If this should turn out to be the case, it would involve a delicious irony. In the past, as the New York state Republican Party learned to its sorrow on several occasions, if a non-Jewish candidate was pitted against a Jew who happened to be the less liberal of the two, Jews usually voted their liberalism rather than their ethnic affinity. On that basis, Mr. Lieberman, being perhaps one of the least liberal members of his party, would normally be less appealing to Jewish voters.

Nevertheless, this time, with so powerful a precedent being set from the Jewish point of view, the old pattern will almost certainly be shattered. For once, Jews will probably be driven more by their ethnic than by their political religion (in other words, liberalism).

But will the converse come into play? Will some indeterminate number of voters decide not to vote for Mr. Gore because of Mr. Lieberman? To put it more bluntly, will Mr. Lieberman uncover a lingering hesitancy in the general electorate to accept a Jew as a possible president?

At this early point in the process, it is impossible to answer that question with complete confidence. Mr. Gore may by his choice of Mr. Lieberman lose about as many or more votes to such hesitancy among non-Jews as he will gain from Jews. But it is also possible that he may not suffer much of a loss at all. If polls taken by the National Opinion Research Center are accurate, the proportion of Americans who claim they would vote for a Jew for president has gone up from about 60% in 1958 to 90% today.

Even so, will Mr. Lieberman’s candidacy reveal that the anti-Semitism still lurking in the fever swamps and the gutters of American life is actually more pervasive than it seems to be?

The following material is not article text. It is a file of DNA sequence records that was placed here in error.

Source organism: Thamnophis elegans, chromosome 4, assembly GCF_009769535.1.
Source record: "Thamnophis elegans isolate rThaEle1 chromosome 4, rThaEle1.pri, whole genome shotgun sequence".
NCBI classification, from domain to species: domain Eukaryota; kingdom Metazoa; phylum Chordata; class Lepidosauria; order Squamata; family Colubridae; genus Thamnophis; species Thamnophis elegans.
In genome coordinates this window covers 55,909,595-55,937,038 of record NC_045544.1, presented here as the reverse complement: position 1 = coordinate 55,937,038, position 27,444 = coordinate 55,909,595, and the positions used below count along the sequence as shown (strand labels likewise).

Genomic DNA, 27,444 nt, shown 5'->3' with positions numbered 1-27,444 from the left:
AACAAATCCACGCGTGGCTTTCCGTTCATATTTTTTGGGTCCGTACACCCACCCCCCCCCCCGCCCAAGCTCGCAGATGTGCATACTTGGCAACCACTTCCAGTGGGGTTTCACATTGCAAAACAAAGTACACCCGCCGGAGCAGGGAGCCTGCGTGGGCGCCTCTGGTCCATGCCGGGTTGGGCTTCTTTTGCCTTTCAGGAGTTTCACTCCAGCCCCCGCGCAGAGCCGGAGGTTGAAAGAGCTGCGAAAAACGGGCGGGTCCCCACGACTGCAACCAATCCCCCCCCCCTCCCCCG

I for one am convinced that the answer is no. Even when it was at its most widespread, anti-Semitism has never run as deep in America as it has in Europe. Clearly a hatred of Jews still flourishes among black radicals and their white cheerleaders on the left, and in the more fervent sectors of Pat Buchanan’s “amen corner” on the right. But in my opinion the virus is by now almost entirely confined to those quarantined quarters. If, God forbid, this judgment

is wrong, we will smell it out in the next few weeks and months.

In the meantime, what can be said with confidence even by an opponent of Mr. Gore is that, like Shakespeare’s Othello, he has done the state some service. For this he deserves great credit. But if this therefore constitutes a selfless political act on Mr. Gore’s part, it is anything but nonpolitical where Hillary Clinton is concerned.

To everyone’s surprise, Mrs. Clinton has not garnered the enthusiastic support she was almost universally expected to get from the Jewish community in New York. Possibly this curious lack of attraction is connected with the mercurially shifting calibration of her sympathies between Israelis and Palestinians. Whatever its source, it will almost certainly be overwhelmed by the heavy Jewish vote for the top of the ticket that Mr. Lieberman will deliver and that may well spill over into the New York Senate race.

My own speculation is that Mr. Gore, with a little help from Bill Clinton, had this particular political factor very much in mind in selecting Mr. Lieberman. (Of course Mr. Lieberman attacked Mr. Clinton over Monica Lewinsky, but I would further speculate that the president was willing to forgive the senator in order to pay Hillary back for forgiving him.) If Mr. Gore deserves credit for doing the state as a whole (that is, America) some service, he deserves no credit at all for the harm he may end up causing the state of New York in simultaneously doing some service to Mrs. Clinton’s (if I may use a word that seems appropriate in this context) chutzpah-drenched bid to represent it in the Senate.